I once wrote this method:

private <T> SortedSet<T> createSortedSet() {
  return new TreeSet<T>();

It's supposed to be called like this:

Set<String> set = createSortedSet();

This works fine (although I've seen in answers here when researching the current question that this is error-prone).

The current situation

Anyway, now I am writing the following code (in a class that extends javax.servlet.jsp.tagext.TagSupport):

private <T> T evaluate(String expression) {
  ExpressionEvaluator evaluator = pageContext.getExpressionEvaluator();
  return evaluator.evaluate(expression, T, null, pageContext.getVariableResolver());

The purpose is to be able to call this like:

Integer width = evaluate(widthStr);

The code in my evaluate method obviously doesn't work. The second argument to evaluator.evaluate() is supposed to be a Class object. This leads me to:

My question

How can I get the Class of a generic (return) type? What should I write in place of T as the second argument to evaluate?

EDIT: Conclusion

Nicolas seems to be right, it can not be done and I need to pass the class as an argument to my method. The upside is that since his solution makes the argument parametrized on the generic type I get a compilation check on that argument.

2 Answers 2


Unfortunately, you will certainly have to change your method to:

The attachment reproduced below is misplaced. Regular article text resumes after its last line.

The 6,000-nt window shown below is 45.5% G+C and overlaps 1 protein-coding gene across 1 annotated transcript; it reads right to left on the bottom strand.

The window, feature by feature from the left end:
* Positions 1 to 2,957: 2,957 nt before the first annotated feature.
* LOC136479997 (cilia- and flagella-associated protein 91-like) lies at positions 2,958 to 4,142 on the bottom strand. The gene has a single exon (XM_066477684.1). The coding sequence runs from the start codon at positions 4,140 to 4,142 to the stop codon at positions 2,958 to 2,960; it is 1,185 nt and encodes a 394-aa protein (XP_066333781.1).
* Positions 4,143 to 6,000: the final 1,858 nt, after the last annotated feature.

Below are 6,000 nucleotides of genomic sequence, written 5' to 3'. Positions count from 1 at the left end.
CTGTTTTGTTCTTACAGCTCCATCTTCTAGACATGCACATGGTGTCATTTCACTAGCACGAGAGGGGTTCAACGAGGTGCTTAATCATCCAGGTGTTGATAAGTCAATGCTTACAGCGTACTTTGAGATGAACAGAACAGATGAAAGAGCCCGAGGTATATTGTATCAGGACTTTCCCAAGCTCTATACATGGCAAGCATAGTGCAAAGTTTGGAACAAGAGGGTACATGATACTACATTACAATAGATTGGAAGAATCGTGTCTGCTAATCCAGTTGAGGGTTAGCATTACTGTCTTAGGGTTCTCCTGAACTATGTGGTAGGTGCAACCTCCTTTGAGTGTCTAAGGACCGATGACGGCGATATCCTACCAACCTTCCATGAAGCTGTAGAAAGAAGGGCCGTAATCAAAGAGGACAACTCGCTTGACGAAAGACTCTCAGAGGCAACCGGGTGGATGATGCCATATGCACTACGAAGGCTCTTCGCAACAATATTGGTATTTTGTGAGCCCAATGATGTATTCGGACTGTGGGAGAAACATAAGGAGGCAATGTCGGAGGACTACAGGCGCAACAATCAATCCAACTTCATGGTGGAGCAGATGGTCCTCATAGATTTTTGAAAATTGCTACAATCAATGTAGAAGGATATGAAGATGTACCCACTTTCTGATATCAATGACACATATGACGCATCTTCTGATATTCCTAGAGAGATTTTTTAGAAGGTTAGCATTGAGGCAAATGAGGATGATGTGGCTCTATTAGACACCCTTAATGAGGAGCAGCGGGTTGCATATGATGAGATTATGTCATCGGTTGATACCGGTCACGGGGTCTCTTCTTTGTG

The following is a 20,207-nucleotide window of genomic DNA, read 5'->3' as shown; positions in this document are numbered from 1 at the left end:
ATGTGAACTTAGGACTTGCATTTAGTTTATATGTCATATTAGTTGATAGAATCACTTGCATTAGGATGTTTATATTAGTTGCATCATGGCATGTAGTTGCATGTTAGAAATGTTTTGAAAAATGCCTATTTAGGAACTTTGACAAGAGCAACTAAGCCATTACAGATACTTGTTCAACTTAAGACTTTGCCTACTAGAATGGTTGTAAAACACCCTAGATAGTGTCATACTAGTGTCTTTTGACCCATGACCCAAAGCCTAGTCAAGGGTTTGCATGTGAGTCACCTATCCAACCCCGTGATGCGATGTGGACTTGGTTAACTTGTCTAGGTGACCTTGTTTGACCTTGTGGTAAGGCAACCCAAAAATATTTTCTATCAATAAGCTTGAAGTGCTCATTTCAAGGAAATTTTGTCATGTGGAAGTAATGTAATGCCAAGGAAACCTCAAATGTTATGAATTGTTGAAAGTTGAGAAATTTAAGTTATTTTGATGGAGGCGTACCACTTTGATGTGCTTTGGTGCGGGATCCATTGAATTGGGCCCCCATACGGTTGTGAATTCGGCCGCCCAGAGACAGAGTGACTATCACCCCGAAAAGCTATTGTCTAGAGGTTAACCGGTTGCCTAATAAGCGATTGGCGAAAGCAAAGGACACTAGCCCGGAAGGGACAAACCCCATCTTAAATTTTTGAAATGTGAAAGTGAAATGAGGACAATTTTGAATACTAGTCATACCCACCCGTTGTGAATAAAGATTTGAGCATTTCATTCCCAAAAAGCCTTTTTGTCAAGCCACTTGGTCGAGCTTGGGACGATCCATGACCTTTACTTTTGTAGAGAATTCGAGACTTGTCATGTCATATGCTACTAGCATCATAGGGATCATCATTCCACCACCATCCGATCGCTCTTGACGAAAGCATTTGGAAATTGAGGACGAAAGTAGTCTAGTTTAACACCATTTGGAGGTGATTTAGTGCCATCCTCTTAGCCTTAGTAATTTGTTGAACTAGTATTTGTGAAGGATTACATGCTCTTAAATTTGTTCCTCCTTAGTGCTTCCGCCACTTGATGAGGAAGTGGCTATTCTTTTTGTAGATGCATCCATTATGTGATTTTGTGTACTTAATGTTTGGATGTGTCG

private <T> T evaluate(Class<T> clazz, String expression)

and then pass clazz as your second parameter. Not as short as you expected.


#ff0000 This doesn't work with all JVM!

You can first create a generic object and then retrieve its parameterized type:

private <T> T evaluate(String expression) {
  List<T> dummy = new ArrayList<>(0);
  Type[] actualTypeArguments = ((ParameterizedType) dummy.getClass().getGenericSuperclass()).getActualTypeArguments();
  Type clazz = actualTypeArguments[0];
  Class<T> theClass = (Class<T>) clazz.getClass();

  ExpressionEvaluator evaluator = pageContext.getExpressionEvaluator();
  return evaluator.evaluate(expression, theClass, null, pageContext.getVariableResolver());

Beware! You don't get a Class<> object, you get a TypeVariableImpl subclass object, which may behave differently.

Your Answer

By clicking “Post Your Answer”, you agree to our terms of service and acknowledge you have read our privacy policy.

Not the answer you're looking for? Browse other questions tagged or ask your own question.